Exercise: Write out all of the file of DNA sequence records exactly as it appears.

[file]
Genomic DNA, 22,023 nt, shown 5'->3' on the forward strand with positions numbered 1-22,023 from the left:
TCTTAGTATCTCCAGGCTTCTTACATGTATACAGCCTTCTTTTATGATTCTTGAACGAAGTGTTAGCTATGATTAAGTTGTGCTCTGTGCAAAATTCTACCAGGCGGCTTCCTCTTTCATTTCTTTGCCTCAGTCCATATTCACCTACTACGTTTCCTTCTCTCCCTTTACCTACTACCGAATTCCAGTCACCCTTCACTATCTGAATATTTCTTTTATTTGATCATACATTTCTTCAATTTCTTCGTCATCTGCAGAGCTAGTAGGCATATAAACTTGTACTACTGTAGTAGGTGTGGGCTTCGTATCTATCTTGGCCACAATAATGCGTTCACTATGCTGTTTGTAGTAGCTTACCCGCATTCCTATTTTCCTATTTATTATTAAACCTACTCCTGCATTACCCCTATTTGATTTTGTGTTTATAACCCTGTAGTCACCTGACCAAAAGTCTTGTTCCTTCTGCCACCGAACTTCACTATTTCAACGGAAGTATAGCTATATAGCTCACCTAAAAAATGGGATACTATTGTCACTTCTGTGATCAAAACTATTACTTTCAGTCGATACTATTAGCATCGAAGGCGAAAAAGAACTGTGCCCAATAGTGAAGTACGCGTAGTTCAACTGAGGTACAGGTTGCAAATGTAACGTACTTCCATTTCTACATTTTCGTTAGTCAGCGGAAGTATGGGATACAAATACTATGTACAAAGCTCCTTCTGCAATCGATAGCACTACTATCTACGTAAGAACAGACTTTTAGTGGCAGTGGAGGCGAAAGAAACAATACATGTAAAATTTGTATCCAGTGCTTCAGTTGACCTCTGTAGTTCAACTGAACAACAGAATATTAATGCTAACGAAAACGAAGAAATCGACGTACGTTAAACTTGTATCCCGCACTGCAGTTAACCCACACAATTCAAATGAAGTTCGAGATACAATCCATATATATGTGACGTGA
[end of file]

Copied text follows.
Genomic DNA, 22,023 nt, shown 5'->3' on the forward strand with positions numbered 1-22,023 from the left:
TCTTAGTATCTCCAGGCTTCTTACATGTATACAGCCTTCTTTTATGATTCTTGAACGAAGTGTTAGCTATGATTAAGTTGTGCTCTGTGCAAAATTCTACCAGGCGGCTTCCTCTTTCATTTCTTTGCCTCAGTCCATATTCACCTACTACGTTTCCTTCTCTCCCTTTACCTACTACCGAATTCCAGTCACCCTTCACTATCTGAATATTTCTTTTATTTGATCATACATTTCTTCAATTTCTTCGTCATCTGCAGAGCTAGTAGGCATATAAACTTGTACTACTGTAGTAGGTGTGGGCTTCGTATCTATCTTGGCCACAATAATGCGTTCACTATGCTGTTTGTAGTAGCTTACCCGCATTCCTATTTTCCTATTTATTATTAAACCTACTCCTGCATTACCCCTATTTGATTTTGTGTTTATAACCCTGTAGTCACCTGACCAAAAGTCTTGTTCCTTCTGCCACCGAACTTCACTATTTCAACGGAAGTATAGCTATATAGCTCACCTAAAAAATGGGATACTATTGTCACTTCTGTGATCAAAACTATTACTTTCAGTCGATACTATTAGCATCGAAGGCGAAAAAGAACTGTGCCCAATAGTGAAGTACGCGTAGTTCAACTGAGGTACAGGTTGCAAATGTAACGTACTTCCATTTCTACATTTTCGTTAGTCAGCGGAAGTATGGGATACAAATACTATGTACAAAGCTCCTTCTGCAATCGATAGCACTACTATCTACGTAAGAACAGACTTTTAGTGGCAGTGGAGGCGAAAGAAACAATACATGTAAAATTTGTATCCAGTGCTTCAGTTGACCTCTGTAGTTCAACTGAACAACAGAATATTAATGCTAACGAAAACGAAGAAATCGACGTACGTTAAACTTGTATCCCGCACTGCAGTTAACCCACACAATTCAAATGAAGTTCGAGATACAATCCATATATATGTGACGTGA